Be a Light in the BlackOUT

This past weekend Ottawa experienced one of nature’s most devastating weather events. A tornado hit Dunrobin and Gatineau, which left many families without electricity, vehicles and for some their livelihood. My family was without power for literally the whole weekend.

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According to Global News, by now most of us have electricity due to the tireless work of the city’s technician, including myself.

During this time my husband and I realized very quickly that we were unprepared. For parents of an energetic 1 year old that is not good. It’s not like we didn’t have the means to fend for ourselves because we did. We just didn’t know where our stuff was. We couldn’t operate in the dark…literally. So I’ve decided to list some of the lessons I learned.

1. Gas Tanks Need Gas

business cars cobblestones commerce

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My husband loves to experiment and see how long he can drive with the needle on E. On a normal day, I’d leave it alone. But now was not the time to experiment. He also realized the errors of his ways, so I didn’t push it. This was no time for “I told you so”.  So we had to borrow my mother’s car to fill up the jerry cans so that we could put gas in our car. Then drive to the nearest gas stations to fill up our jerry cans and our gas tanks before the gas stations ran out of gas, which actually did happen.

Unless absolutely necessary, you should always have gas availabl, in your tank or your jerry can. Unless, you don’t mind taking a walk…then do as you please and enjoy the sunshine.

2. Lights…

close up photo of person holding bulb

Photo by Marlene Leppänen on Pexels.com

In my house, we had candles everywhere. If you didn’t know any better, you’d think we were setting up for a romantic evening.  Candles are amazing. The scented ones helped lift our mood because it so smelled nice. It was really nice being able to spend time with my husband by the candle light. Of course, we had to strategically place the candles so that my daughter wouldn’t be able to reach them.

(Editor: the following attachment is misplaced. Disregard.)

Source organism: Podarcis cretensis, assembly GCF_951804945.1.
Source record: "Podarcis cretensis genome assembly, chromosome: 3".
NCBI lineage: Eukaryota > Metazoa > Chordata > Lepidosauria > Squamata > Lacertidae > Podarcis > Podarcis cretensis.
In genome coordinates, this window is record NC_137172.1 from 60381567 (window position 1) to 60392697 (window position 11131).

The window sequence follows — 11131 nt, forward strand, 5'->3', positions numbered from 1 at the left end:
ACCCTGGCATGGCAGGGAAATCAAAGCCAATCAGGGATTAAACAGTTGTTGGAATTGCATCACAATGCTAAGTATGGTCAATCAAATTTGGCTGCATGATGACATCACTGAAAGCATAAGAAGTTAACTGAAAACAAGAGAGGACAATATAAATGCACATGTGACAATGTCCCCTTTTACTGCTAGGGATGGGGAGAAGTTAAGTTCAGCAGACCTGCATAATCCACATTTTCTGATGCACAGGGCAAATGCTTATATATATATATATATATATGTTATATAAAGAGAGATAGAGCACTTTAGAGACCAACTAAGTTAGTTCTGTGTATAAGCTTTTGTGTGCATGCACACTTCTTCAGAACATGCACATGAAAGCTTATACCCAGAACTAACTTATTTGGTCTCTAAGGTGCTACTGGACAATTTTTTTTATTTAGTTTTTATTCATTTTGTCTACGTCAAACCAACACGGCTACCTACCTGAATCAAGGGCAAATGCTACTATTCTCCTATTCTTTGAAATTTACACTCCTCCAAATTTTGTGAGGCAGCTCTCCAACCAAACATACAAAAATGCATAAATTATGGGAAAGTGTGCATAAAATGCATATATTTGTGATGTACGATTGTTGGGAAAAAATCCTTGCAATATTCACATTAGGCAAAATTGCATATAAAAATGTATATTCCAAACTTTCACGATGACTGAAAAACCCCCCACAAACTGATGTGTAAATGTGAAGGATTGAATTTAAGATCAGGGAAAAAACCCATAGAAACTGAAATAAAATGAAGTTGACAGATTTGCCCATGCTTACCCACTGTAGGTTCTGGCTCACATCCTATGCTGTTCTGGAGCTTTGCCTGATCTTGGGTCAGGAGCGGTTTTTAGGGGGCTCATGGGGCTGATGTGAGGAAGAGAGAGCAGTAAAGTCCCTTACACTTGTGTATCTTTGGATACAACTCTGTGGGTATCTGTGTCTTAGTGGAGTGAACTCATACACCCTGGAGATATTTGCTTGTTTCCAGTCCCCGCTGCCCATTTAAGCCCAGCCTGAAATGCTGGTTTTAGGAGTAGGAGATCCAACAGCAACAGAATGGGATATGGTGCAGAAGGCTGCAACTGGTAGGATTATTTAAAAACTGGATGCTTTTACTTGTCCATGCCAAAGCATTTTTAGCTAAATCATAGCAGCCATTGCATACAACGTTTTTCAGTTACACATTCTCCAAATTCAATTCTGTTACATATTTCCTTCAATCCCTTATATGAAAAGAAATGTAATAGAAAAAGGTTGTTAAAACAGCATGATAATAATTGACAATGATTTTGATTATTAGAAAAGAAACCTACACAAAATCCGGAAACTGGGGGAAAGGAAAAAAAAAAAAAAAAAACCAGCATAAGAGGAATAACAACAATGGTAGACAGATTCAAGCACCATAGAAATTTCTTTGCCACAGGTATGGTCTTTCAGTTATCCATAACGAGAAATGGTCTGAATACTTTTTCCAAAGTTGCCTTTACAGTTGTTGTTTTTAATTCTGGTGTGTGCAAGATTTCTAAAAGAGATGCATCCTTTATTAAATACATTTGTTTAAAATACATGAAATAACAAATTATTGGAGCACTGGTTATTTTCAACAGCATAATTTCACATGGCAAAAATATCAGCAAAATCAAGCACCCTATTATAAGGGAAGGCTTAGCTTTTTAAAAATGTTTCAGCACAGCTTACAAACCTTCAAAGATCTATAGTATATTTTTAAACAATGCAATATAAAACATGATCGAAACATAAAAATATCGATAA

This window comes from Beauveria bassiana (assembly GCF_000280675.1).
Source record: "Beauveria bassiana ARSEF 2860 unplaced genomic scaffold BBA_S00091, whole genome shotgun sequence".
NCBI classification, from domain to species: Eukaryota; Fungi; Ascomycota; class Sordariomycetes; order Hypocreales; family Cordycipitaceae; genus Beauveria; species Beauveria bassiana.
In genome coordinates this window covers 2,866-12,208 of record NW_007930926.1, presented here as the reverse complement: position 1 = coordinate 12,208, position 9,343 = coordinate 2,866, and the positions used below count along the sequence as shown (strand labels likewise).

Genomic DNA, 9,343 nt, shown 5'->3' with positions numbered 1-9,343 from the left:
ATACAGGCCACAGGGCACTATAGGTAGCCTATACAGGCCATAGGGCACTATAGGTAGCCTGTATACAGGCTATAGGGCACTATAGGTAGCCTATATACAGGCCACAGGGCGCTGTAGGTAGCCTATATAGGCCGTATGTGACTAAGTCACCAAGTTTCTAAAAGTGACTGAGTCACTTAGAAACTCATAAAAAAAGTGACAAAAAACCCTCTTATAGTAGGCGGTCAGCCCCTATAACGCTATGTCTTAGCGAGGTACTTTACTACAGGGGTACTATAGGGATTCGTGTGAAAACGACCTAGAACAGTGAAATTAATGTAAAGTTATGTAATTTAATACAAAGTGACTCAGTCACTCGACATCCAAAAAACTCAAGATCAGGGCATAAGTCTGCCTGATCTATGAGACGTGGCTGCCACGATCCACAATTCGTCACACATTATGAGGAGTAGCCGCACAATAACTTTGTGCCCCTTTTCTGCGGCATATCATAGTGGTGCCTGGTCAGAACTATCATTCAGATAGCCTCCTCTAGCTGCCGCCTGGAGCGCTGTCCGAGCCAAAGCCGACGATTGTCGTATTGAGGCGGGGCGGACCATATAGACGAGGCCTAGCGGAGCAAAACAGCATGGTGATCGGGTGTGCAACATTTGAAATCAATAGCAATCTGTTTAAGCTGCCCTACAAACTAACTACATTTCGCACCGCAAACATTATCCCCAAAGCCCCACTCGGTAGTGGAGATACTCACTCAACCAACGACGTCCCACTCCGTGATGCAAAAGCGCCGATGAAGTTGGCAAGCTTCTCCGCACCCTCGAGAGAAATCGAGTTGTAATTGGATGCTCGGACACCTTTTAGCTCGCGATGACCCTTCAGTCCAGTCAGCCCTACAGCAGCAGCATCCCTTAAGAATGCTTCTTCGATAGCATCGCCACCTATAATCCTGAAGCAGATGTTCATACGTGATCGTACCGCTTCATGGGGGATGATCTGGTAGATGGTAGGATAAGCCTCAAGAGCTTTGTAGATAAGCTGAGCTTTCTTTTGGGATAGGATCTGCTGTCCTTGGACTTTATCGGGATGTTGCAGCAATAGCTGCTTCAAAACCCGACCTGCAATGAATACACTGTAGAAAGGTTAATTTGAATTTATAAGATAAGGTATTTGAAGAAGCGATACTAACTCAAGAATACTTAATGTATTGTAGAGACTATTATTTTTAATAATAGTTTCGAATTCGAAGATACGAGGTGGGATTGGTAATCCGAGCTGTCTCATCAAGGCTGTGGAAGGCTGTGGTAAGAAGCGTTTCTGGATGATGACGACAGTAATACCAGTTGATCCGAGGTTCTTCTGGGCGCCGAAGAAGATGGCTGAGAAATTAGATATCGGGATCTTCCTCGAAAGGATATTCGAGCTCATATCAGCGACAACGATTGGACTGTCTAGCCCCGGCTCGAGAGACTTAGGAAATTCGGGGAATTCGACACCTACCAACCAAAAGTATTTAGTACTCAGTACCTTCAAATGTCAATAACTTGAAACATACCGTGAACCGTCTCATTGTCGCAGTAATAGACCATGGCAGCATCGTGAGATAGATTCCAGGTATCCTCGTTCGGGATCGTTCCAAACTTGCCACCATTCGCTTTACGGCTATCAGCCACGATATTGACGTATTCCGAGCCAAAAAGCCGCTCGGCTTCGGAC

3. Rainy Day Savings

You don’t realize how expensive a rainy day can get, until you need an umbrella. Honestly, don’t underestimate the power of saving money. A credit card is handy for emergencies, but when you can purchase without credit it’s even better. Of course, it means you have to start all over but at least you can take care of your immediate needs if and when necessary. We were able to get food because of our savings. We didn’t have much but the little we had helped out.

4. Reach Out

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We can’t go through life alone and we shouldn’t. You would be surprised at how many people genuinely want to help in moments like these. It’s easy to get down on yourself when disaster strikes but sometimes we need a reminder that it’s ok and it’s going to be ok.

All throughout the city there were so many stations. So many programs were put in place to help families. In fact, Saturday we hosted a barbecue after doing some emergency groceries out of town. Then on Sunday my family and I spent Sunday afternoon at the museum because it was free.

We need each other, now more than ever. No one should ever feel like they are alone. Especially in times like these.

I want to hear from you. How do you handle times of crisis?

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